Programme > By author > Hemming Karen

Wednesday 6
2.3.c. Youth mobility in Europe III (with Horizon 2020 Ymobility program) (Klaus Friedrich)

› 10:40 - 11:00 (20min)
› auditorium Albert II (palais)
Youth mobility in Europe and its social, political and economic macro - drivers. A case study of Germany, Luxembourg and Norway from 2004-2013
Emilia Kmiotek-Meier  1, *@  , Karen Hemming  2, *@  , Jan Skrobanek  3, *@  , Markus Däubler@
1 : University of Luxembourg
2 : German Youth Institute
3 : Sogn and Fjordane University
* : Corresponding author

Young people's mobility is seen as a driving force for smart, sustainable and economic growth and further integration of the EU. However, research on young people's cross-border geographic mobility within Europe is limited. Early studies identify drivers of youth mobility especially at micro- and meso-levels, but consistently neglect variations at the macro-level. Furthermore, the combination of micro-meso-macro data is rare.

Based on this desideratum, the paper examines the role of macro-level characteristics in shaping mobility among youth in Germany (EU), Luxembourg (EU) and Norway (non-EU). Different indicators are analysed descriptively in relation to youth-mobility using a heuristic theoretical model containing the sectors of state, society, and economy. This paper aims to shed light on the questions of how cross-border youth mobility developed in those three countries over the period 2004-2013 and which of the macro-indicators could explain the developments. The macro-results will be discussed against the backdrop of youth mobility micro-data for the three countries as derived from the recent MOVE online survey.

The study is part of the EU-project “MOVE: Mapping Mobility” which has received funding from the EU-Horizon 2020 research and innovation programme under grant agreement No.649263.The current paper is based on a secondary macro-data analysis and supported by micro survey data. The macro data were derived from different sources, namely: macro-drivers of mobility (EUROSTAT, OECD, World Bank) and youth migration data (German Federal Statistical Office, Norwegian Federal Statistical Office, National Institute of Statistics and Economic Studies of the Grand Duchy of Luxembourg). The secondary data were collected within the MOVE-project for the period of 2004-2013. Survey data were collected in an online questionnaire between November 2016 and February 2017.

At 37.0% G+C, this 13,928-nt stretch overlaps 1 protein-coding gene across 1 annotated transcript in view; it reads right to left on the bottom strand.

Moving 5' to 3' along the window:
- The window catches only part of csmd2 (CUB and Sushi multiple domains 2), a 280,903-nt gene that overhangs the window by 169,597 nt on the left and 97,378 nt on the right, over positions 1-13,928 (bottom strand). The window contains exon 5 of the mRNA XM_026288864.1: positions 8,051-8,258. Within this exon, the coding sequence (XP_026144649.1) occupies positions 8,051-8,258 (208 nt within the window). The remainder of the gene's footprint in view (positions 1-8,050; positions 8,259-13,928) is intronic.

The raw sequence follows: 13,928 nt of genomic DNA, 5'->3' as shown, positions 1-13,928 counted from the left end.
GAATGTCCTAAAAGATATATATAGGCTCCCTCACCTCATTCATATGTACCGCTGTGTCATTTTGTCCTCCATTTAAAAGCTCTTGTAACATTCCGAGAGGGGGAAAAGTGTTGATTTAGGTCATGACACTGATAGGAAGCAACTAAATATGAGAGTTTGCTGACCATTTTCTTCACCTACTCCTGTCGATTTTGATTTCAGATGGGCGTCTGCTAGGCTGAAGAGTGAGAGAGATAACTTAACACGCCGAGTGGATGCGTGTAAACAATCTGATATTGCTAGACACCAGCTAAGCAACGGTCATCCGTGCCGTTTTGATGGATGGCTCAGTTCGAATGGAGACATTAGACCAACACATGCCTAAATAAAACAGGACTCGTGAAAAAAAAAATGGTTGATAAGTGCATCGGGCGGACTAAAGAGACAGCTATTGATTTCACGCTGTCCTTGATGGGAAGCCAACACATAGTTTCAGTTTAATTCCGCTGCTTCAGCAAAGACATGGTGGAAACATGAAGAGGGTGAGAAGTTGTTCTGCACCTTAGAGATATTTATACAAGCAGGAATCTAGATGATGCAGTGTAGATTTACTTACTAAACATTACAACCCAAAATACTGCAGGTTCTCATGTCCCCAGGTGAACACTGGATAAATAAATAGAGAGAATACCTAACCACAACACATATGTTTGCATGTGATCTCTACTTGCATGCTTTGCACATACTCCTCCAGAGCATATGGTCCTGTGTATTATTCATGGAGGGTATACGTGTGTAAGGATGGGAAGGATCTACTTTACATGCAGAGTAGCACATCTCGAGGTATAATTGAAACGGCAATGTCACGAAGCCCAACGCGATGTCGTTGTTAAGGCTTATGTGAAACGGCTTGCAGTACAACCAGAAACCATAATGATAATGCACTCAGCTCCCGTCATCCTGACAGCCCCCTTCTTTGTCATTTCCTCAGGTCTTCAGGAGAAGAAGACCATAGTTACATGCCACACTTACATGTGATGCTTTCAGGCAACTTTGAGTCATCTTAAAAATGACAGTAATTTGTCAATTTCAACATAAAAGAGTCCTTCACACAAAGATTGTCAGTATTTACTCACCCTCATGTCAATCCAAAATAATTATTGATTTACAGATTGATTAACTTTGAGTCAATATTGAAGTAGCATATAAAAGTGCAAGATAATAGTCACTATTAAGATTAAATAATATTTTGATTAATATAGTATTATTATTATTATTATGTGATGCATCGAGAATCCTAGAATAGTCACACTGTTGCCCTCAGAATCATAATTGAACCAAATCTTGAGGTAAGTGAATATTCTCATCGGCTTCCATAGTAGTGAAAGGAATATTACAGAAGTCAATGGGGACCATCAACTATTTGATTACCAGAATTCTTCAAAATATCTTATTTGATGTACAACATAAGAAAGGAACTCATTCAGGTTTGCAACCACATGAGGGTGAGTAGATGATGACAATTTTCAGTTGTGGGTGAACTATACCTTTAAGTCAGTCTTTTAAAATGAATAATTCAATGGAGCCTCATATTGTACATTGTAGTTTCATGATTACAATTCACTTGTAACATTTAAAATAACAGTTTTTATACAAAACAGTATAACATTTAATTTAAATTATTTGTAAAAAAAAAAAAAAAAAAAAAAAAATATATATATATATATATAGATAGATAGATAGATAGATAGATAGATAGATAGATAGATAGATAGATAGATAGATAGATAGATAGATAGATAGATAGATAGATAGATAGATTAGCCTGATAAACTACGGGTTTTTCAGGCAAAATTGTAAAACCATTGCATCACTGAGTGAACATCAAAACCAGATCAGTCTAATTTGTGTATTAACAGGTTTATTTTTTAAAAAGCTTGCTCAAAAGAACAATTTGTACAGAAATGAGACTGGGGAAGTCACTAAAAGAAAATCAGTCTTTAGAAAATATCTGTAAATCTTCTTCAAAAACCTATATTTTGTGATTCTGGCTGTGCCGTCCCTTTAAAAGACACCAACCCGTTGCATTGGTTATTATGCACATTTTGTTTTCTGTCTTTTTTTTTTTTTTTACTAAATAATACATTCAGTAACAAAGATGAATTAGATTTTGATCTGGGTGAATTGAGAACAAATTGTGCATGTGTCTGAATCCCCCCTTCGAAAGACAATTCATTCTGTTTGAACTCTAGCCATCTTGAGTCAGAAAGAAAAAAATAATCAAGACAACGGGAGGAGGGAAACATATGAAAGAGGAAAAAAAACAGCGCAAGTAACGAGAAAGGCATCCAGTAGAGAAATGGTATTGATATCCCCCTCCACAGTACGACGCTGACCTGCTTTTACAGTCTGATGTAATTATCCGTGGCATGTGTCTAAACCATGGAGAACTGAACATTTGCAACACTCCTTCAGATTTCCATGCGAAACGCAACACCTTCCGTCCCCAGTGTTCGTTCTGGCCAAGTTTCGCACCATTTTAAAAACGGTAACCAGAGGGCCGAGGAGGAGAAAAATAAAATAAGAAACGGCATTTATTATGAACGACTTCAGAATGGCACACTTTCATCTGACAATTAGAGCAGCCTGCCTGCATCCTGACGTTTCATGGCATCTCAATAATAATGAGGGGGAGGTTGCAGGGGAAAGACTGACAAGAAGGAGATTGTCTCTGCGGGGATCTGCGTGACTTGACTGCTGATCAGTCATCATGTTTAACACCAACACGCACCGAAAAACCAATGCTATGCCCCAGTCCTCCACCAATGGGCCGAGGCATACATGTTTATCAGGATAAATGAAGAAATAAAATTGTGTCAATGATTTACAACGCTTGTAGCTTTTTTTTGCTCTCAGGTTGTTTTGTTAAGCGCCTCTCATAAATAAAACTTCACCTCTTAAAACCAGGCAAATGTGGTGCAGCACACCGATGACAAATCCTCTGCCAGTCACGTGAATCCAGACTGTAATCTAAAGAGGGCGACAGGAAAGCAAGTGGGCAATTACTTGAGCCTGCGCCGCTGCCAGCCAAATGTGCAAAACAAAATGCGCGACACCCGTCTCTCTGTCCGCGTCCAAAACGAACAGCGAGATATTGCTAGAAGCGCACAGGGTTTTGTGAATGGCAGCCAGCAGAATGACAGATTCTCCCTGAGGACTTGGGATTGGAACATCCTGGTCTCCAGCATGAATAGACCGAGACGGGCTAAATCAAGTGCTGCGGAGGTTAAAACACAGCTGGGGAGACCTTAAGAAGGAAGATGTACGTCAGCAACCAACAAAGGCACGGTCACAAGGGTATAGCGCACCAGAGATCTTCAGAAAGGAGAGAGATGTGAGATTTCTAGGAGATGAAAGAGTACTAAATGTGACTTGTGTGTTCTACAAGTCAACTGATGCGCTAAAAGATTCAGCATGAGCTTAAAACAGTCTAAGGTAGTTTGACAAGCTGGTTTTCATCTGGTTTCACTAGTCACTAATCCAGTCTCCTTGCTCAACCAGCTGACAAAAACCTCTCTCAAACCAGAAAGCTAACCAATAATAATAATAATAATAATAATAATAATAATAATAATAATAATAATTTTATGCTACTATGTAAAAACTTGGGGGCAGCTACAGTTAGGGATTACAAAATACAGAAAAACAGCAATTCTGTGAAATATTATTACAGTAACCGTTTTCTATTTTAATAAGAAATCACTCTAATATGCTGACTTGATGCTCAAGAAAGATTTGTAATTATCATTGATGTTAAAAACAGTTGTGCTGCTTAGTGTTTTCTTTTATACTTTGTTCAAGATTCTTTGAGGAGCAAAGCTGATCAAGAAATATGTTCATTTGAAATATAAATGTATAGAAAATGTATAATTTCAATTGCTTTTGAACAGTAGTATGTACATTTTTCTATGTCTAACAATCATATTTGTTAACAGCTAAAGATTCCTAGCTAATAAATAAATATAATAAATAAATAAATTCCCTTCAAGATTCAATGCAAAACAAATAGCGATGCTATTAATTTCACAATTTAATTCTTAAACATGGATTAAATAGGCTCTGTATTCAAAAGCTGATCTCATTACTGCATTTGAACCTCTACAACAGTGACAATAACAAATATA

As the present study focuses on three countries, descriptive comparisons over time for three selected years (2004, 2008, 2013) will be conducted. Germany, Luxembourg and Norway are countries with a growing economy. While in Germany and Norway youth-unemployment has been decreasing (reaching below the 10% mark), Luxembourg has experienced more fluctuations within the range of 15-20% in recent years. The average wages rose slightly, whereas job vacancy rates remained (very) low in the three countries.

The level of foreign population has been increasing over time in the analysed time period in the three discussed countries. Hence, Germany, Luxembourg and Norway are attractive “receiving countries” for European mobile youth. As a result, the migration proportion (incoming-outgoing to EU-countries) increased enormously in all three countries; additionally, the youth-immigration-rate increased as well. Contrastly, the youth-emigration to other EU countries developed differently: it remained stable in Norway and increased in Germany (for Luxembourg: data available only for 2011-2013).

In 2013 most of the young people moving to Germany came from Poland, Romania, Bulgaria, Italy, Hungary, Spain and France (all >5,000), whereas those moving to Norway came mainly from Poland, Sweden, Lithuania, Romania, Denmark, Germany and Latvia (all >500). Luxembourg received young people mostly from Portugal, France, Italy, Belgium and Germany (all >300).

These results mirror developments within the EU, e.g. EU-enlargement, financial and economic crises and countries' migration histories. They further reveal that Germany and Luxembourg developed to be both receiving and sending countries for mobile youth, whereas Norway remained more of a receiving country. Key explanations are that all three countries had a comparatively stable economic situation over the observed period, released barriers for labour market access and intensified student exchange (Bologna reform, Germany; internationalisation in education, Norway; tradition of degree student mobility and obligatory semester abroad for all undergraduates in Luxembourg). Regarding the sending countries from which young people come, all three countries vary: while many youth from northern countries and Baltic States migrate to Norway, Germany seems more attractive for youth from south(-east) Europe; Luxembourg attracts youth from neighboring countries and countries with preexisting links (guest workers).

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